GeneralPakistan had set certain goals for the New Zealand T20Is. Did they achieve them?

Pakistan had set certain goals for the New Zealand T20Is. Did they achieve them?

For the first time in the last week, Pakistan fell on the right side of the figure of 178 as an epic pullback resulted in a thrilling nine-run win over New Zealand in the final T20I.

Pakistan, as their captain had declared on the eve of the series, hoped to finalize their squad through player rotation and by testing various combinations before the team departed for the UK, where they play the final seven T20Is before the all-important T20 World Cup in the US and the Caribbean.

The fact that a full-strength Pakistan only managed to level the series against an under-strength New Zealand raises the question of whether the team was able to meet the strategic objectives set for this series.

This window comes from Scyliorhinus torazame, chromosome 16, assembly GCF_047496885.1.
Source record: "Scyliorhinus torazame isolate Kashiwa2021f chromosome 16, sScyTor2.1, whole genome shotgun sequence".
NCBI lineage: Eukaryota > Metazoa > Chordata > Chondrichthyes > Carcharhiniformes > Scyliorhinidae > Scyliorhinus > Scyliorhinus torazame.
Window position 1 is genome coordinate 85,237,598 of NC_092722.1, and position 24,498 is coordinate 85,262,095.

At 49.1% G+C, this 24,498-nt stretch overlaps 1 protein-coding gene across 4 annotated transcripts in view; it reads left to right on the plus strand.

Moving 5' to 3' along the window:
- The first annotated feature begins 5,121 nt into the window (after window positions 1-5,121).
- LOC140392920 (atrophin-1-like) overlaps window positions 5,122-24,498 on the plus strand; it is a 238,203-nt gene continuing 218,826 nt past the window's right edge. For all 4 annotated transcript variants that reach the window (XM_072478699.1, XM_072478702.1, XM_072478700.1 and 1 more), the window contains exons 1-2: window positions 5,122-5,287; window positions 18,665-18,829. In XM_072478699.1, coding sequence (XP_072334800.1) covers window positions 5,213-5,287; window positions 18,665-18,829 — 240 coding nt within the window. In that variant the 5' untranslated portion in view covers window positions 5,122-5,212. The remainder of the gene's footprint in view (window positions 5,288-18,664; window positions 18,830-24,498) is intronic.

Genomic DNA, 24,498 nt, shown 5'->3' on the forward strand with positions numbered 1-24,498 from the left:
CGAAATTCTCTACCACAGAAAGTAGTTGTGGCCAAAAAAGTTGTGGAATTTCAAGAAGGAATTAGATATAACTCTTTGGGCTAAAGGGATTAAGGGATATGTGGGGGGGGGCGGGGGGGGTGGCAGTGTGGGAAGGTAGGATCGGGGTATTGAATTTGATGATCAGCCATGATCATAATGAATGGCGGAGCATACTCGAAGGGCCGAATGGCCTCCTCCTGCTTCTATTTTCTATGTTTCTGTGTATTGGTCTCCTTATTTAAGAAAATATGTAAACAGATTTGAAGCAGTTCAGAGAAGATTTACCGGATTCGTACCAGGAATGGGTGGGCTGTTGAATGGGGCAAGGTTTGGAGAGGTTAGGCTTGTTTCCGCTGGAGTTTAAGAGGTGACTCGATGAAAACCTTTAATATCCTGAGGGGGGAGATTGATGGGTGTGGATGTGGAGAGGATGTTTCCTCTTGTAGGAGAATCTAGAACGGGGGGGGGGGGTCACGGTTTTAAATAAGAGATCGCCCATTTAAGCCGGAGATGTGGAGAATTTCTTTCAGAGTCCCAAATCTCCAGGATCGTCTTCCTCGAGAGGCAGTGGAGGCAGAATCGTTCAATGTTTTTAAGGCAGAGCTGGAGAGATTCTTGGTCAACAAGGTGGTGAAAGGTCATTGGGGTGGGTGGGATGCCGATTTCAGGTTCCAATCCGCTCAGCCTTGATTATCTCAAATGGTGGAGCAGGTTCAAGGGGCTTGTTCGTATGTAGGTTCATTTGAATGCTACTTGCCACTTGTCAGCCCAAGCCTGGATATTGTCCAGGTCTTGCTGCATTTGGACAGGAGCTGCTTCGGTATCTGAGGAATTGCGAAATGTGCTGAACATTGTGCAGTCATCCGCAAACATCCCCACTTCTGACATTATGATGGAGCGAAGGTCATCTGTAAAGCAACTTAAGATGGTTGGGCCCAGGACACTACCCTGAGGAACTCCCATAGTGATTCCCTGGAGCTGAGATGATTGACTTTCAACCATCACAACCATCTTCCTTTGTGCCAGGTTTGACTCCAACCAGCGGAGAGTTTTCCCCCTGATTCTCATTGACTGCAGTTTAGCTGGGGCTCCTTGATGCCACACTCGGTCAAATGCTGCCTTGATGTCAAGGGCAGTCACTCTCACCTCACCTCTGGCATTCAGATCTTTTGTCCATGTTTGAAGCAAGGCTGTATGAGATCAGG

The team’s think tank, which will be joined by Gary Kirsten sometime next week, will now go back to the drawing board in their attempts to fill the many gaps that have come to light in this series.

“We have achieved our plans to a certain extent,” Babar told media after the series. “We went with different combinations in batting and bowling … We wanted to see how our players would react in certain pressure situations and on what spots would they be the most effective. We have done that. There were some positives, but we have lacked in certain areas, and the earlier we work on them, the better with the World Cup nearing.

“I know you will ask who will make the final cut for the World Cup. We will include those players in the squad who are the best for the team.”

The promotion of Saim Ayub to the top two to inject explosiveness is yet to pay dividends. The 21-year-old left-hander has now opened for Pakistan in eight consecutive innings and scored 20 or more only thrice. Overall, in 11 innings at the top, Ayub is averaging 14.72. Saturday night’s was another forgettable outing for the promising youngster was caught at one, trying to clear mid-off only in the second over.